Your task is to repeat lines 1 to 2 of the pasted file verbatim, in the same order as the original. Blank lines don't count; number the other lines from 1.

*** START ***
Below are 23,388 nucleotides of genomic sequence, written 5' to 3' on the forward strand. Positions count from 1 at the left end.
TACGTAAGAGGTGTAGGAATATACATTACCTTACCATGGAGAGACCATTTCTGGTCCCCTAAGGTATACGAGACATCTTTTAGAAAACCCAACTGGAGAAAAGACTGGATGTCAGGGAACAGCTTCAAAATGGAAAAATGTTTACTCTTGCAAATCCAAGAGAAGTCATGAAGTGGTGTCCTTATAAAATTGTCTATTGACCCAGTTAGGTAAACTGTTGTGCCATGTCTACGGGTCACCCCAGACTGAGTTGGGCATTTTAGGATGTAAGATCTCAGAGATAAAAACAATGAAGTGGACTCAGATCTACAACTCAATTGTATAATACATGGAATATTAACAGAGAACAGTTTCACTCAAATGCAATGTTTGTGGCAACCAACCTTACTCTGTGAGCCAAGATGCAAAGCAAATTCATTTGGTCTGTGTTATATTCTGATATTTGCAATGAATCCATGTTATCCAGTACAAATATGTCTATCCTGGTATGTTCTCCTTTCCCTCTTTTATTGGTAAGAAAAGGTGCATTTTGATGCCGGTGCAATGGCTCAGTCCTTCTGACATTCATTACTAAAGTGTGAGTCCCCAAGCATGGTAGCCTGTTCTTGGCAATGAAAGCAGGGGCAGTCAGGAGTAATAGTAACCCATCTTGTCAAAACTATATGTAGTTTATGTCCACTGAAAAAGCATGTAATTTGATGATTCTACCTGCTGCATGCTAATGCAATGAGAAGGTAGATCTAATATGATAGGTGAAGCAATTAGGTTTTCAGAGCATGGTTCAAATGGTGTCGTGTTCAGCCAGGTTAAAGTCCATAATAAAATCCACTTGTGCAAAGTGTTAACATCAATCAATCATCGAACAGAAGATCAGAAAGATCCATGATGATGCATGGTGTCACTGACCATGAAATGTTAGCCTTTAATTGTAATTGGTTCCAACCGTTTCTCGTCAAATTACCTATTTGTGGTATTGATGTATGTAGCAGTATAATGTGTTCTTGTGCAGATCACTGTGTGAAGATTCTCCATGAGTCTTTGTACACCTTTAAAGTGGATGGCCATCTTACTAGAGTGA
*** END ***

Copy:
Below are 23,388 nucleotides of genomic sequence, written 5' to 3' on the forward strand. Positions count from 1 at the left end.
TACGTAAGAGGTGTAGGAATATACATTACCTTACCATGGAGAGACCATTTCTGGTCCCCTAAGGTATACGAGACATCTTTTAGAAAACCCAACTGGAGAAAAGACTGGATGTCAGGGAACAGCTTCAAAATGGAAAAATGTTTACTCTTGCAAATCCAAGAGAAGTCATGAAGTGGTGTCCTTATAAAATTGTCTATTGACCCAGTTAGGTAAACTGTTGTGCCATGTCTACGGGTCACCCCAGACTGAGTTGGGCATTTTAGGATGTAAGATCTCAGAGATAAAAACAATGAAGTGGACTCAGATCTACAACTCAATTGTATAATACATGGAATATTAACAGAGAACAGTTTCACTCAAATGCAATGTTTGTGGCAACCAACCTTACTCTGTGAGCCAAGATGCAAAGCAAATTCATTTGGTCTGTGTTATATTCTGATATTTGCAATGAATCCATGTTATCCAGTACAAATATGTCTATCCTGGTATGTTCTCCTTTCCCTCTTTTATTGGTAAGAAAAGGTGCATTTTGATGCCGGTGCAATGGCTCAGTCCTTCTGACATTCATTACTAAAGTGTGAGTCCCCAAGCATGGTAGCCTGTTCTTGGCAATGAAAGCAGGGGCAGTCAGGAGTAATAGTAACCCATCTTGTCAAAACTATATGTAGTTTATGTCCACTGAAAAAGCATGTAATTTGATGATTCTACCTGCTGCATGCTAATGCAATGAGAAGGTAGATCTAATATGATAGGTGAAGCAATTAGGTTTTCAGAGCATGGTTCAAATGGTGTCGTGTTCAGCCAGGTTAAAGTCCATAATAAAATCCACTTGTGCAAAGTGTTAACATCAATCAATCATCGAACAGAAGATCAGAAAGATCCATGATGATGCATGGTGTCACTGACCATGAAATGTTAGCCTTTAATTGTAATTGGTTCCAACCGTTTCTCGTCAAATTACCTATTTGTGGTATTGATGTATGTAGCAGTATAATGTGTTCTTGTGCAGATCACTGTGTGAAGATTCTCCATGAGTCTTTGTACACCTTTAAAGTGGATGGCCATCTTACTAGAGTGA